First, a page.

Banking industry reaction
In a statement, Kenneth J. Clayton, a senior vice president with the trade group American Bankers Association, says the rules aim to “make the penalty fit the crime, so that simple missteps result in minor penalties, while larger or repeated missteps can result in higher penalties.

“This brings to a close the most sweeping overhaul of the industry since the invention of credit cards. Taken together, the new rules will provide consumers with numerous tools for better management of their credit costs … These new rules will provide greater protection, transparency and certainty for credit card customers,” he added.

Consumer advocate reaction
Consumer advocates aren’t overjoyed with the rules.

To Gail Hillebrand, a senior attorney with Consumers Union in San Francisco, the cap on late fees is still too high; her group would have preferred a $10 limit.

Michael D. Calhoun, president of the Center for Responsible Lending, based in Durham, N.C., also was critical of the final rule. While acknowledging in a statement that the fee limits are an improvement over the current caps, “firms will have considerable leeway in justifying even higher amounts.”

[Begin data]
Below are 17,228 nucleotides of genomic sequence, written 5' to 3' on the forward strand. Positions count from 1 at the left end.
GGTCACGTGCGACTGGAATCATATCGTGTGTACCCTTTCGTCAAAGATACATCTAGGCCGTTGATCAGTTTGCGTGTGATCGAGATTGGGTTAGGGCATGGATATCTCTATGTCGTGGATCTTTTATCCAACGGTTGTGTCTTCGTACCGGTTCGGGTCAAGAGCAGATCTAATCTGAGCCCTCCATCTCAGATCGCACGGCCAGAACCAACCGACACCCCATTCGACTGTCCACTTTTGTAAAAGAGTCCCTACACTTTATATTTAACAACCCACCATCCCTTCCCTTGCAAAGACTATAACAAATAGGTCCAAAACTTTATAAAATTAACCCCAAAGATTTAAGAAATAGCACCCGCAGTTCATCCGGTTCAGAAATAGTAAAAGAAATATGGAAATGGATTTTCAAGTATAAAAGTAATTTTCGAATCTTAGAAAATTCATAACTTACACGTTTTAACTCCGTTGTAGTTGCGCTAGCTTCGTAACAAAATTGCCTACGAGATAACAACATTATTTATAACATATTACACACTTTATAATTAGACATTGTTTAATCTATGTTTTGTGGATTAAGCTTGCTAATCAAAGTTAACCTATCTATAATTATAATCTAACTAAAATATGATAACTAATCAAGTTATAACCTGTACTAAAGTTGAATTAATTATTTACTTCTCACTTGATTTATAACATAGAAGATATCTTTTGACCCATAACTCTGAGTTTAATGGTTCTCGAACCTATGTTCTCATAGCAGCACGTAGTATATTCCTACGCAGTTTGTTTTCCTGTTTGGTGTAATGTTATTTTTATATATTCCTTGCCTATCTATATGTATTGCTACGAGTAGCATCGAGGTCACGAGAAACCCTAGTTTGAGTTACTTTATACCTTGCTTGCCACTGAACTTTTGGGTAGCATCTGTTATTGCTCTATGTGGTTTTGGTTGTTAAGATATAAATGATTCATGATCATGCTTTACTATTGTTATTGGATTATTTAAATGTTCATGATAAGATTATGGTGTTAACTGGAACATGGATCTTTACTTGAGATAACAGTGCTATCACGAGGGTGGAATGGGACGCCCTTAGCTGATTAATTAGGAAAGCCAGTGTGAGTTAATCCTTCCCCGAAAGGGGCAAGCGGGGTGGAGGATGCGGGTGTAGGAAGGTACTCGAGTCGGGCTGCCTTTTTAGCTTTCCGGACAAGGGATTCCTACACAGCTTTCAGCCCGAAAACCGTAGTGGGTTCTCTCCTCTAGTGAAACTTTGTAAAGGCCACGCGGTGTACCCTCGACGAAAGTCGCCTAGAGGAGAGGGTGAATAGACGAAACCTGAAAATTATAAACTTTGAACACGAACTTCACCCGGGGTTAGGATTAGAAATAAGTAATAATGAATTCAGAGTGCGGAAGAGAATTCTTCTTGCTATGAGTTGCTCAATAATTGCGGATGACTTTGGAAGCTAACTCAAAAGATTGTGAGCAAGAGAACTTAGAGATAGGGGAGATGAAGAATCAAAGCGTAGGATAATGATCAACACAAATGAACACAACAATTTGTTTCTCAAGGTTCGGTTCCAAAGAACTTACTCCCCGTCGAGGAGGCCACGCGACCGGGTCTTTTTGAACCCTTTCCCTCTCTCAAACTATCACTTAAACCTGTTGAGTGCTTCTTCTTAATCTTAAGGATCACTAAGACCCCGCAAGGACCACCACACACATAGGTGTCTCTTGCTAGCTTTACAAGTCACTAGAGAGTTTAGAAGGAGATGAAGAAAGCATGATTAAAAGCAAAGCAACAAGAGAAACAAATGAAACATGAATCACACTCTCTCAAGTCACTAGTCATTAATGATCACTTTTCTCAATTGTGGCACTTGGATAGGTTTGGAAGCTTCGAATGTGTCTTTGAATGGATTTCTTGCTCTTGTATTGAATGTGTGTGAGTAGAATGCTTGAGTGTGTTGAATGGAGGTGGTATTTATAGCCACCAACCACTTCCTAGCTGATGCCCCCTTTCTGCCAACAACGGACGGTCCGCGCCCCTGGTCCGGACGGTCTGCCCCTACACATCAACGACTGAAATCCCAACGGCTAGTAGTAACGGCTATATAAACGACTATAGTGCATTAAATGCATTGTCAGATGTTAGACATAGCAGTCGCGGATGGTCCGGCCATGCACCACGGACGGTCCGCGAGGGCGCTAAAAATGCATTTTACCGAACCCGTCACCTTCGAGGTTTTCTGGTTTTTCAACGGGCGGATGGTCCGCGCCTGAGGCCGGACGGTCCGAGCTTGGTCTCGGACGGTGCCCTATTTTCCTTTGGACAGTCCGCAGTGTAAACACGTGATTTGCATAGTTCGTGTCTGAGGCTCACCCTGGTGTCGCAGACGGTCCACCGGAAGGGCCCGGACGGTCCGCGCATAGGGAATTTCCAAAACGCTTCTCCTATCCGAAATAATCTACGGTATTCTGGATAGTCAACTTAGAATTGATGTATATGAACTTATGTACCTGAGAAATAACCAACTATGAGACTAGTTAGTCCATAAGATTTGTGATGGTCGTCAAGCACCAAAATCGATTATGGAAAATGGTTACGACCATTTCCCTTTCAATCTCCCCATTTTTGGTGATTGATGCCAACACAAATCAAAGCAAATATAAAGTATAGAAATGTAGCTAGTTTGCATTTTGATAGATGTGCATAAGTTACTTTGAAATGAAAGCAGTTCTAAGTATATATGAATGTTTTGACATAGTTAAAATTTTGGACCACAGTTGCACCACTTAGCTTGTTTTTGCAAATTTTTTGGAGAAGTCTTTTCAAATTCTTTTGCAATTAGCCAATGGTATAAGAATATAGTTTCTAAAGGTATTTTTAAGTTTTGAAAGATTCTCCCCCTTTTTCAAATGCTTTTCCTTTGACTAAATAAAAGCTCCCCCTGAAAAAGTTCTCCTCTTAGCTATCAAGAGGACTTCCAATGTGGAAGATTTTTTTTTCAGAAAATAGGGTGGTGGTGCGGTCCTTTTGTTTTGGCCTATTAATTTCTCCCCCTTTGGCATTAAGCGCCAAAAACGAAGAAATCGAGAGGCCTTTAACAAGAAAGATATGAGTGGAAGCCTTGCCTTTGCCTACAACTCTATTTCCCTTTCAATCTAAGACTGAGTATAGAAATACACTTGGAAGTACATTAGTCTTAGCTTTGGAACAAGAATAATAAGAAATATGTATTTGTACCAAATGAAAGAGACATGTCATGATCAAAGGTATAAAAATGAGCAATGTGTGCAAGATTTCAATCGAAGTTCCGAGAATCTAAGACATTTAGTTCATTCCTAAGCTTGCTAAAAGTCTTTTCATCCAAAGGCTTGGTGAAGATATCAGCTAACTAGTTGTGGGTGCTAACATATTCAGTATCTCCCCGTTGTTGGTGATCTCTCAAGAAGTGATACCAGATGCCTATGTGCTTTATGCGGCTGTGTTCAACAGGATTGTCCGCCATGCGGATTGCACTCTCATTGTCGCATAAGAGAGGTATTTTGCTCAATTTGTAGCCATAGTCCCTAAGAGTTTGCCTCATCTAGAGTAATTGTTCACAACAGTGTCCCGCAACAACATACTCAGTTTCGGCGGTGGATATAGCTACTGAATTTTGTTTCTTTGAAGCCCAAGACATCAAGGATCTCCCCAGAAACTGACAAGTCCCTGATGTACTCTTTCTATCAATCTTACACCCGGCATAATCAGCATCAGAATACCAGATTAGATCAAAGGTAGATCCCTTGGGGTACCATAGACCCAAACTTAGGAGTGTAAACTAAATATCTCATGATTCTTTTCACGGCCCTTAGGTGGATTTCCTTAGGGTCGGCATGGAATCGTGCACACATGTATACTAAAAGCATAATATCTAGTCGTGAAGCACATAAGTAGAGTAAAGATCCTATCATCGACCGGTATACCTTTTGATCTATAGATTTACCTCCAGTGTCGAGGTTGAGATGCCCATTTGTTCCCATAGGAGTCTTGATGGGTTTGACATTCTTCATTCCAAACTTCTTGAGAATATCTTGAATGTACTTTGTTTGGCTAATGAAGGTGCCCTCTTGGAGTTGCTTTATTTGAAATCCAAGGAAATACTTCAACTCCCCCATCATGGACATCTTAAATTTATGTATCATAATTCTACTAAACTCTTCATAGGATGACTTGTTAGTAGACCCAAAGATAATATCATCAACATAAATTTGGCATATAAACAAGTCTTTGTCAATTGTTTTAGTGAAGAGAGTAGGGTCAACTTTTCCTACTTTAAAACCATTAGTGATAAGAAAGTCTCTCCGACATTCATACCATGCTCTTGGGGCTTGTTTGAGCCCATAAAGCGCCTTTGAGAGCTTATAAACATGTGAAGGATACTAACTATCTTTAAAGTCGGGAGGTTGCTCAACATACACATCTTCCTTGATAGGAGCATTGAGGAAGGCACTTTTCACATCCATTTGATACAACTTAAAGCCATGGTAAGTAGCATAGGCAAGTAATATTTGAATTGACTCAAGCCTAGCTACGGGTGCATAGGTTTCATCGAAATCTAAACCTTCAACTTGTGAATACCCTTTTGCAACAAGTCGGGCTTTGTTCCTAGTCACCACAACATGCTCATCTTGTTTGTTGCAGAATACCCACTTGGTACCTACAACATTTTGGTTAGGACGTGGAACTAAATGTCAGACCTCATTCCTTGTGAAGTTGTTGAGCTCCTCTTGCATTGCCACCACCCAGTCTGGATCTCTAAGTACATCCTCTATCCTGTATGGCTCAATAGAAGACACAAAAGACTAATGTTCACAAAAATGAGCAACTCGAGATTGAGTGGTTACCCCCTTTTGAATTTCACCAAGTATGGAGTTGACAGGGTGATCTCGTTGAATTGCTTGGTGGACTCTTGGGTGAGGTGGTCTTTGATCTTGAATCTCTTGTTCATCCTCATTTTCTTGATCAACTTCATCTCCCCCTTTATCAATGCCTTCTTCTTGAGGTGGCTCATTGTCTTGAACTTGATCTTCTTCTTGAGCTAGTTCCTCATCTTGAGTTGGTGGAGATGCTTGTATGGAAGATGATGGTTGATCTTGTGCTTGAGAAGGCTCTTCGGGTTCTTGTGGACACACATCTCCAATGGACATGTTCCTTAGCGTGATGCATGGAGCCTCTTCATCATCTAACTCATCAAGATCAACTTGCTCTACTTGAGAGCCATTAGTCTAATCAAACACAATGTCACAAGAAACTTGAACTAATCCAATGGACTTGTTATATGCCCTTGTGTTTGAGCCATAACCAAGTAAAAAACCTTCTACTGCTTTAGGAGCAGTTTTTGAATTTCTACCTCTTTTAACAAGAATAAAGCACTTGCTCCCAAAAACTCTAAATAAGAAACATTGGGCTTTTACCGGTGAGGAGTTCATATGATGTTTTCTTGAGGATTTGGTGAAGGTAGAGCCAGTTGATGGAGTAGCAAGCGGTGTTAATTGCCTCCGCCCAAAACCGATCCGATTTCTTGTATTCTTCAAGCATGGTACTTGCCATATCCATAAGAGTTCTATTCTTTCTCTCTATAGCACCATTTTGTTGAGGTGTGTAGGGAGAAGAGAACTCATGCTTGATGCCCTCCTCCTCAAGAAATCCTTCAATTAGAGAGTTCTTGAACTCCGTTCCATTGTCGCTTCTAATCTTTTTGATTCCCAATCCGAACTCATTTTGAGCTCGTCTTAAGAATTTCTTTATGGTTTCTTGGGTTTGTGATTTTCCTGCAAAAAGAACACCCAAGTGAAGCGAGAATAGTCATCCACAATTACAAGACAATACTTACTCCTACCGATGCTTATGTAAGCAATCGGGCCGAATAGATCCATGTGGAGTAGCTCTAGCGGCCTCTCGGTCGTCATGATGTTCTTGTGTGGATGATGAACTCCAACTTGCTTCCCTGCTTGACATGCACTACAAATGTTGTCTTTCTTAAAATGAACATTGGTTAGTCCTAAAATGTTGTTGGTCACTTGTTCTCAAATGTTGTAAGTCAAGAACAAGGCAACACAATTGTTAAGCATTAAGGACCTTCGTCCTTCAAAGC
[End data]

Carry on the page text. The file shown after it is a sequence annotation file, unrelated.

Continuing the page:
This brings to a close the most sweeping overhaul of the industry since the invention of credit cards. Taken together, the new rules will provide consumers with numerous tools for better management of their credit costs.

— Kenneth J. Clayton
American Bankers Association

He also complained that the late fees card issuers charge are unrelated to their losses, but instead “are just another way to raise costs for credit card consumers.”

While the final rule prohibits the issuer from assessing “inactivity fees” if the consumer doesn’t make new purchases with a particular card, Linda Sherry, director of national priorities for Consumer Action in San Francisco, wonders if the inactivity fee will instead take a new form, such as an annual fee if the consumer doesn’t use his card a minimum number of times each year.

Vague rate reduction review
Another major segment of the final rule requires card issuers that have increased interest rates since Jan. 1, 2009, to determine whether the reasons for the rate increase have changed and reduce the rate “if appropriate.”

The initial version of the Credit CARD Act required issuers that raised rates because of the credit risk posed by an individual consumer, market conditions or other reasons, to review changes in these factors at least every six months and decide whether to reduce the annual percentage rate. But it didn’t require a specific rate reduction.

The final rule requires a review of interest rates at least every six months, and if a lower rate is deemed “appropriate,” the interest rate must be reduced within 45 days. The semiannual reviews must continue unless the rate is reduced to where it was before the higher rate kicked in.

See related:Guide to the Credit CARD Act of 2009